SINGAPORE - Even as they celebrate the nation's jubilee anniversary, Singaporeans will get a chance to visualise what their country might look like over the next 50 years.
An expo offering a glimpse of Singapore's future, involving several key agencies, will cap SG50 celebrations this year, SG50 steering committee chief Heng Swee Keat told The Straits Times.
To be held near Gardens By the Bay at the end of the year, it will have interactive exhibits that show what life could be like in Singapore in the coming decades, in areassuch as education, leisure and the urban landscape.
Some of the ideas will hopefully come from Singaporeans, who will be asked to share their hopes and aspirations for the country's future, in the run-up to this "finale event", Mr Heng said in an interview on Thursday.
Mr Heng, who is also Education Minister, said Singaporeans, together with the Government, would have to make major decisions that could affect the country's survival and success in the years to come.
"We need to get everyone to think about what kind of journey we want to build," he added.
The large-scale exhibition, called "futuretogether.SG", comes at the end of a year that will see well over 100 events to commemorate SG50, many of them organised by individuals and groups tapping a $5 million celebration fund. Already, some $3 million has been disbursed for 100 projects, and another 250 proposals are being evaluated.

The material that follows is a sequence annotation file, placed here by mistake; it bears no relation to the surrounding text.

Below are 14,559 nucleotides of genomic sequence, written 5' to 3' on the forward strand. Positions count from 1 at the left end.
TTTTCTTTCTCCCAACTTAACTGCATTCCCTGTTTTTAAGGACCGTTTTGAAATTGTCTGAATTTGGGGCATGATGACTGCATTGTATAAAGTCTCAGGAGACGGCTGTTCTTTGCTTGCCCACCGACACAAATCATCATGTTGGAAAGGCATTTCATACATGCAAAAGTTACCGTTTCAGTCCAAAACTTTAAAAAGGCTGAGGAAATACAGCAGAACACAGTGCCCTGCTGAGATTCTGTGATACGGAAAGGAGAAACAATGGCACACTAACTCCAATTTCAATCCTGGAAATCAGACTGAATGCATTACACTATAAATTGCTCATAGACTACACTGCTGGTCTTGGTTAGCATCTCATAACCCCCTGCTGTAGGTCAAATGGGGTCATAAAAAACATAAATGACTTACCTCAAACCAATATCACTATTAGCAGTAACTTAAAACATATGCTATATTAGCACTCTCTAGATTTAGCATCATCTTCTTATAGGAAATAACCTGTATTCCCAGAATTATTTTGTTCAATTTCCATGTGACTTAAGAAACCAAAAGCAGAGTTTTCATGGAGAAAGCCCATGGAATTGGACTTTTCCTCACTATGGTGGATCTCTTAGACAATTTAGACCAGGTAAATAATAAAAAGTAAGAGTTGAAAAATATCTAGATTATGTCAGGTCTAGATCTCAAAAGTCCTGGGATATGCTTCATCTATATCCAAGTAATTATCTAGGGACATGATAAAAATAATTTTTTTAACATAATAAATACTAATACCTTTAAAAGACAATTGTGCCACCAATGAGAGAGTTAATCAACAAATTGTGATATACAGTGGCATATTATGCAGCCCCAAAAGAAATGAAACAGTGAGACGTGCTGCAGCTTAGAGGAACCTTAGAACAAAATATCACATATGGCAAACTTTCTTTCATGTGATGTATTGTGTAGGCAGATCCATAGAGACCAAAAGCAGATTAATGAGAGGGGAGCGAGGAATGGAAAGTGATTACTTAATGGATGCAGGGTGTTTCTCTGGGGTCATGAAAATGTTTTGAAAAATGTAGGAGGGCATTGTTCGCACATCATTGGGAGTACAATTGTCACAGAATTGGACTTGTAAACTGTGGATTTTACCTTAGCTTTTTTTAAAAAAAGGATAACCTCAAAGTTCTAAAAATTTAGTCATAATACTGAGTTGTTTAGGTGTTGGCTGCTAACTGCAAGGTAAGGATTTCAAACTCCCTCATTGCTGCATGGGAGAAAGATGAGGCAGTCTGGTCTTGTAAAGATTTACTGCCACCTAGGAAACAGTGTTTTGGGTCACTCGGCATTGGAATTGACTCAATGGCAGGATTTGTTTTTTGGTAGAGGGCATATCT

The myriad projects have attracted some criticism that too much money and effort are being expended, and that celebration fatigue may set in, with so many events on the horizon.
To this, Mr Heng said SG50 is really about "people coming together to celebrate in ways big and small... and not just about events per se". He added that a whole range of events would cater to more people.
"The more people take part, the more meaningful and successful our celebration will be," he said. "I hope it will engender an even deeper sense of togetherness as a people, a deeper sense of belonging to our nation, and that it will energise us to commit to working together to build a better future for all."
A potluck home-cooked food movement, #SGEatWithUs, is one project that has received a grant. Teacher Lee Li Theng, 35, who started it with two friends, said: "We just wanted to bring together Singaporeans and friends of Singapore to celebrate the identity that we have."
Freelance artist Don Low, 44, who planned Let's Draw! SG, which involves artists sketching their neighbourhoods and then exhibiting the sketches, said: "In a way, we are kind of trying to remember our neighbour with our drawing, trying to build up the sense of belonging to our neighbourhood, and to our country as well. It's more like a celebration among ourselves."
Several SG50 events will also take place overseas, such as a travelling exhibition of Singaporean contemporary art that will be held in Beijing, London and New York before returning to Singapore. Singapore's embassies abroad and several foreign embassies in Singapore, such as the Embassy of Mexico, have also organised events to celebrate SG50.
Mr Heng said: "We have become very globally connected... We want to celebrate with the world, and we want the world to celebrate with us."
This article was first published on Jan 10, 2015.
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